Through the fog bank, the light of the sun coming up from behind the hillside creates a miasma of pink and purple sunrise.

Shuffling off to class, bags and hooks in hand, focused on learning the new skill, or hoping to just pick up a trick or two, you find yourself draw to looking at the water. And suddenly it doesn’t matter if you are “getting it right”, you realise that you are sitting in a room with others, like yourself who love the textures of the fiber they are working with. You stop your reverie and look about the room, instead of picking up your hook you decide to watch the others. Their hands are dancing, in silent rhythms, magic is being made with a single hook and a strand of 4ply yarn.

After class you gather with a new friend to sit at a table outside and have lunch. Sure it’s misting, but the fresh marine air is crisp and clean. Worries melt away, and the early morning¬† cry of the Loon is replaced by the chattering of Bald Eagles. It’s primal, it’s touches your soul.

After lunch you gather together with your friends to enjoy a talk or a workshop, and once again the hooks come out, and the inspiration flows. You’ve figured out a new skill, or a half step that just makes it so much easier. Then you hear the shout of someone from outside, “Whale! Whale!” Hooks get dropped and people rush to the shore, and the local Orcas are playing not more than 100 feet off the shore, the Bald Eagles sing out, Kingfishers dive for fish, and some where you hear a gull laugh at the folly.

Beyond the crochet, beyond the new technique, beyond the learning about yarn and hooks, and fiber and color, you have had a time, that takes you back…no television noises, no non-stop chattering, no rush hour, no bumper to bumper shopping carts.¬† The joy and awe on everyone’s faces illuminates the afternoon, and then again the crochet hooks and yarn begin to stitch their magical threads.

As the sun begins to set behind the Olympic Mountains, the orange ball radiates out shafts of light that begin to paint the clouded sky in an artists’ palette¬†of purples, reds, tangerine and it is outlined in gray and white. Everyone stops to look, to take a photo. The Eagle cries one last time as it heads to its nest, and the Raven child says “kerplunk”, you hear a distant Great Horned Owl hoot in the distance, and then the Loon once again sounds its plaintive cry…

Time for dinner, everyone decides to make it a potluck. The gathering of kindred souls has created a bubble that no one wants to break. Sitting in the old building, warm and cozy, good home cooked food to share with friends. Laughter, and more hooks and yarn it’s almost surreal in how good the experience is…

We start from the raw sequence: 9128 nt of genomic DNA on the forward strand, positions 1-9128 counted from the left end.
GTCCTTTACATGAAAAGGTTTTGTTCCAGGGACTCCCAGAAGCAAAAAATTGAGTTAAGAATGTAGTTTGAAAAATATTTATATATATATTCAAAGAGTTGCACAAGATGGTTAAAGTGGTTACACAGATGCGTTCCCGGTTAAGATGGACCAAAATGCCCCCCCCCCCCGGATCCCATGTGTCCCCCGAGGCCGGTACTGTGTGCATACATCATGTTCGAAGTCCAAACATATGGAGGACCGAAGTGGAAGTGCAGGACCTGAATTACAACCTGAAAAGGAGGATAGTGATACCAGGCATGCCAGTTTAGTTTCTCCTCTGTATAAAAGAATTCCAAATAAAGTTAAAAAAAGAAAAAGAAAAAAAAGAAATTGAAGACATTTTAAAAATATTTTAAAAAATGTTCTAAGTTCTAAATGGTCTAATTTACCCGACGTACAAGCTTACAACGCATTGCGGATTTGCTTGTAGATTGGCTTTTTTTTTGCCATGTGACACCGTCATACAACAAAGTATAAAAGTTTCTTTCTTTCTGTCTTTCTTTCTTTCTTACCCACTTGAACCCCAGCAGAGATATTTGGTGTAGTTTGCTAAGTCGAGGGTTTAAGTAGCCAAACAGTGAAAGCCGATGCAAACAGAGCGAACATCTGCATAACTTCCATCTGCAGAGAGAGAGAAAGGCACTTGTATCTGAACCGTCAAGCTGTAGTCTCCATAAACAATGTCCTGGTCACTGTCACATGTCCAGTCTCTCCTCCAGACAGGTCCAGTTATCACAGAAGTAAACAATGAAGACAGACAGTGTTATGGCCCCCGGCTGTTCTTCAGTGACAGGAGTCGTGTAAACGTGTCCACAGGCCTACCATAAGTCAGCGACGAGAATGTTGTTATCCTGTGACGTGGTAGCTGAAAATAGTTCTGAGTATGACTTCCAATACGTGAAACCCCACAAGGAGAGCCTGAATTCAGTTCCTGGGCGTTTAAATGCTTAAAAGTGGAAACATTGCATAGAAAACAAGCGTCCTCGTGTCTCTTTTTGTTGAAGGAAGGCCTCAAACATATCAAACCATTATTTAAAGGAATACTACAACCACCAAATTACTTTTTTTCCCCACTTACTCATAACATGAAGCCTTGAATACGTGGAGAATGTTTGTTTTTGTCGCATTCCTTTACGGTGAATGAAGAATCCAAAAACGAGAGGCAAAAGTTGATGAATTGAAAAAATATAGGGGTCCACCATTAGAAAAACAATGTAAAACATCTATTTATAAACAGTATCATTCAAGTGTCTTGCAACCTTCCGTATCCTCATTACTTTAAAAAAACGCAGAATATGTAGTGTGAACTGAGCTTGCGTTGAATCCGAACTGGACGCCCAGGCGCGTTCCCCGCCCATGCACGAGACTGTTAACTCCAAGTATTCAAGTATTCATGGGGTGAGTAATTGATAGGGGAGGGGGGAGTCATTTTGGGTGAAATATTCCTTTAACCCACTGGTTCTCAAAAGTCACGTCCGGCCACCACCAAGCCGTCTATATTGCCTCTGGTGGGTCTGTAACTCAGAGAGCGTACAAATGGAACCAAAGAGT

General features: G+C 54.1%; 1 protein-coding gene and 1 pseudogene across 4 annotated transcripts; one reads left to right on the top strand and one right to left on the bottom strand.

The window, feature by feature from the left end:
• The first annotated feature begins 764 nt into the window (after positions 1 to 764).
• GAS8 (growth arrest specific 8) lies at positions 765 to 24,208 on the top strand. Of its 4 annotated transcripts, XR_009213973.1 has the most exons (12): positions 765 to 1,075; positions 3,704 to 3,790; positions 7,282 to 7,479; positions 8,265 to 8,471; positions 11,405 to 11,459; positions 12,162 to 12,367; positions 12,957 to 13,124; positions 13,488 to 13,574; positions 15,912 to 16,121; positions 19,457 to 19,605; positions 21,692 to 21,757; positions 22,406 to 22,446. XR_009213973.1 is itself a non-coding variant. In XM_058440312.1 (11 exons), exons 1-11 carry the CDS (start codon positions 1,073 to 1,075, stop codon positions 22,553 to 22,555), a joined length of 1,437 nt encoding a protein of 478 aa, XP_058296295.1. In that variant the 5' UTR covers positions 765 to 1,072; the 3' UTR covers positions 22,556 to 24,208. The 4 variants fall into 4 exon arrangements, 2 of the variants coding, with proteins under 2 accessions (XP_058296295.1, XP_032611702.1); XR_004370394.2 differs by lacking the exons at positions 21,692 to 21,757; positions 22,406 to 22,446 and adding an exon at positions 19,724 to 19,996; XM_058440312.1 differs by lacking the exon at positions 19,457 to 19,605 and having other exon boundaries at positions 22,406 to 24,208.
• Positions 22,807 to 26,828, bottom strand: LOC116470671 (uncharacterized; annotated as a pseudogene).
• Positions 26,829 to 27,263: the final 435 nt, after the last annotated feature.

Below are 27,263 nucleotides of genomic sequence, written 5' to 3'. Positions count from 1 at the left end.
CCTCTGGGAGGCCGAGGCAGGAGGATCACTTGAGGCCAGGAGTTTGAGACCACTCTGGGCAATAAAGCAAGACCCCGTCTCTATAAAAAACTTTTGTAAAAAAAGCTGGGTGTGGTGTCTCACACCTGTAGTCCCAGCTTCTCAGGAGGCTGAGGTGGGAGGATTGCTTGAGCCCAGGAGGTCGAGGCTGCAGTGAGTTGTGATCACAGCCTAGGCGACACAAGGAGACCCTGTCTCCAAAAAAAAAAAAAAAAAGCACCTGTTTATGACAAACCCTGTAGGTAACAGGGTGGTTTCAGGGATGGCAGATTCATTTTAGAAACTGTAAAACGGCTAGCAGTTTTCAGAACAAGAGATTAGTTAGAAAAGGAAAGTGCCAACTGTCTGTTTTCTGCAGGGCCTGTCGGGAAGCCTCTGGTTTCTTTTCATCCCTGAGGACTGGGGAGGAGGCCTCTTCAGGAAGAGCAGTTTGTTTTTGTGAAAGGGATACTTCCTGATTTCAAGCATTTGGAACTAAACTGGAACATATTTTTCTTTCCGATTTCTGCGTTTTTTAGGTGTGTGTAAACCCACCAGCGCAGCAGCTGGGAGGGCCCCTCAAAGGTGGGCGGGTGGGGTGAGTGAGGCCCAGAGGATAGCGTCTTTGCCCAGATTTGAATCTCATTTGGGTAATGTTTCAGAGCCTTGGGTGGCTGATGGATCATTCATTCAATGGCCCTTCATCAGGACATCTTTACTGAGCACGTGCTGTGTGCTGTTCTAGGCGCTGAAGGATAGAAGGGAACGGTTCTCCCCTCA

Now for the evening program. Not just a speaker full of hot air, but an interactive event, no one cares if you’re crocheting while they talk. No one admonishes you, you’re on a roll, everyone gets that. The instruments come out and songs are song both silly and sad, fun and heartwarming. The sounds of a dulcimer echo off the hills, and you are transported to a time further back still, when humans enjoyed simpler pleasures.

At last it’s time for bed so another day can begin a fresh. You wash, and change and scramble into your warm blanket, and as you rest your head on your pillow the visions of the day pass through your mind’s eye. You’ve never felt so relaxed, you’ve never been so inspired, you never expected life to be this good.

Yeah, I’m pitching the retreat…but I thought instead of telling you how reasonably priced it is, and how much work we’re putting into it, that I would share my end goal with you. The above story is exactly my vision for people coming to the retreat. I have a little piece of Heaven here on Camano Island; I want to share it with you.

Around the table at the LYS

So yesterday¬†afternoon I went in to speak with Sirkku, the owner of the LYS who is most local to me. She is a huge supporter of my endeavors. I’ve known her for about 9 years, pre-LYS days even, and she is an amazing person to know.

She and June (the knitting instructor) and I often sit and work at the table in her 1600 sq. ft shop, and discuss the troubles of dealing clients and students. Of course not when they are in the shop mind you, but we all have our war stories.

We swap technique information, and teaching techniques, and problem solve together, it doesn’t matter which craft mind you, because some of this stuff is just universal. Anyway, as we were working on our projects and chatting, the subject of yarn purchases came up.

Funny this, they get as many knitters¬†asking for cheap acrylic yarns in there as they do crocheters. They have as many knitters¬†afraid to try things beyond¬†wash cloths and scarves as they do crocheters. Hmmmm. Really? Of course that doesn’t surprise me at all, if you look on Ravelry, amongst the stellar and beautiful projects in both crafts, the majority are either more utilitarian, or less expertly made. Nothing wrong with that, everyone has to learn some time, but crochet does not have the corner on the ugly market. Just sayin’.

It is so validating to sit with these expert knitters¬†and have them voice the same frustrations I do about my students. Which is mostly that people are afraid to rib out mistakes as if it were a failure. I was watching June, who is a phenomenal knit artist, rip out an entire row of 4 color Fair Isle, in a very fine and fuzzy yarn. Yeah, she’s good. I rip out my mistakes in the shop all the time. Ripping out doesn’t mean you’re bad at what you do, it means you’re good enough to catch mistakes that will really alter the final outcome of your project.

One of my other frustrations is my students expect to crochet as fast as I do. No matter how much I explain I’ve been at this for over 35 years, and that there are many experienced crocheters who don’t crochet as fast as I do. Then there is the person who is so worried about looking foolish that they won’t try a new stitch pattern, or project because they don’t want to make mistakes.